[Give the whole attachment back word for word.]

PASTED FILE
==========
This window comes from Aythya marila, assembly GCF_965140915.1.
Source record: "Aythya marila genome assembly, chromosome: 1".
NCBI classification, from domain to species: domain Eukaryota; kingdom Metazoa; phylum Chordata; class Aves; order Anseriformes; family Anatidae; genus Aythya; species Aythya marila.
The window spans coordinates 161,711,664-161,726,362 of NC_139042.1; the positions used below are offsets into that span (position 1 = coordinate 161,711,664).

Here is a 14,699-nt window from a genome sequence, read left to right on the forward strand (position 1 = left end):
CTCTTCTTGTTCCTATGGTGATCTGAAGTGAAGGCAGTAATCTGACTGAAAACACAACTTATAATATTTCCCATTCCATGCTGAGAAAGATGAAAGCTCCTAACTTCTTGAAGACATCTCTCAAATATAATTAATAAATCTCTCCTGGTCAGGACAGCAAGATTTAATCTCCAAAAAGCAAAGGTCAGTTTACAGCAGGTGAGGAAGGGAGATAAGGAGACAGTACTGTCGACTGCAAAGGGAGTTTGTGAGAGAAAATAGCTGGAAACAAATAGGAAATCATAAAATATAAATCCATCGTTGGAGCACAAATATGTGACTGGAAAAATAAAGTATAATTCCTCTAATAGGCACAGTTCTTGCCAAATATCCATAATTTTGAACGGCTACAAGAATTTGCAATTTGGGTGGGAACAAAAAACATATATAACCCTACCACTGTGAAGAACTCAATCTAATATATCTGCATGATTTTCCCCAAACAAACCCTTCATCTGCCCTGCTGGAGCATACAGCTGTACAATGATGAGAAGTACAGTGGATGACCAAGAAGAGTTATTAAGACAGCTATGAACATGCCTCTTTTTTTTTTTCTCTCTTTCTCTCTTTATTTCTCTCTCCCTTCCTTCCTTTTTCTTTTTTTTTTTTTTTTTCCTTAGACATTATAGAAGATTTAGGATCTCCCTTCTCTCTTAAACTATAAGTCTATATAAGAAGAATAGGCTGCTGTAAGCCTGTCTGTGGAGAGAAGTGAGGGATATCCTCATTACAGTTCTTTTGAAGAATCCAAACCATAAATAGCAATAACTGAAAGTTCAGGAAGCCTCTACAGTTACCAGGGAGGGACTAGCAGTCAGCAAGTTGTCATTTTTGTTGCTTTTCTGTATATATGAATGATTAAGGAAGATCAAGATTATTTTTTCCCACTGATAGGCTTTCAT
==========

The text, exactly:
This window comes from Aythya marila, assembly GCF_965140915.1.
Source record: "Aythya marila genome assembly, chromosome: 1".
NCBI classification, from domain to species: domain Eukaryota; kingdom Metazoa; phylum Chordata; class Aves; order Anseriformes; family Anatidae; genus Aythya; species Aythya marila.
The window spans coordinates 161,711,664-161,726,362 of NC_139042.1; the positions used below are offsets into that span (position 1 = coordinate 161,711,664).

Here is a 14,699-nt window from a genome sequence, read left to right on the forward strand (position 1 = left end):
CTCTTCTTGTTCCTATGGTGATCTGAAGTGAAGGCAGTAATCTGACTGAAAACACAACTTATAATATTTCCCATTCCATGCTGAGAAAGATGAAAGCTCCTAACTTCTTGAAGACATCTCTCAAATATAATTAATAAATCTCTCCTGGTCAGGACAGCAAGATTTAATCTCCAAAAAGCAAAGGTCAGTTTACAGCAGGTGAGGAAGGGAGATAAGGAGACAGTACTGTCGACTGCAAAGGGAGTTTGTGAGAGAAAATAGCTGGAAACAAATAGGAAATCATAAAATATAAATCCATCGTTGGAGCACAAATATGTGACTGGAAAAATAAAGTATAATTCCTCTAATAGGCACAGTTCTTGCCAAATATCCATAATTTTGAACGGCTACAAGAATTTGCAATTTGGGTGGGAACAAAAAACATATATAACCCTACCACTGTGAAGAACTCAATCTAATATATCTGCATGATTTTCCCCAAACAAACCCTTCATCTGCCCTGCTGGAGCATACAGCTGTACAATGATGAGAAGTACAGTGGATGACCAAGAAGAGTTATTAAGACAGCTATGAACATGCCTCTTTTTTTTTTTCTCTCTTTCTCTCTTTATTTCTCTCTCCCTTCCTTCCTTTTTCTTTTTTTTTTTTTTTTTCCTTAGACATTATAGAAGATTTAGGATCTCCCTTCTCTCTTAAACTATAAGTCTATATAAGAAGAATAGGCTGCTGTAAGCCTGTCTGTGGAGAGAAGTGAGGGATATCCTCATTACAGTTCTTTTGAAGAATCCAAACCATAAATAGCAATAACTGAAAGTTCAGGAAGCCTCTACAGTTACCAGGGAGGGACTAGCAGTCAGCAAGTTGTCATTTTTGTTGCTTTTCTGTATATATGAATGATTAAGGAAGATCAAGATTATTTTTTCCCACTGATAGGCTTTCAT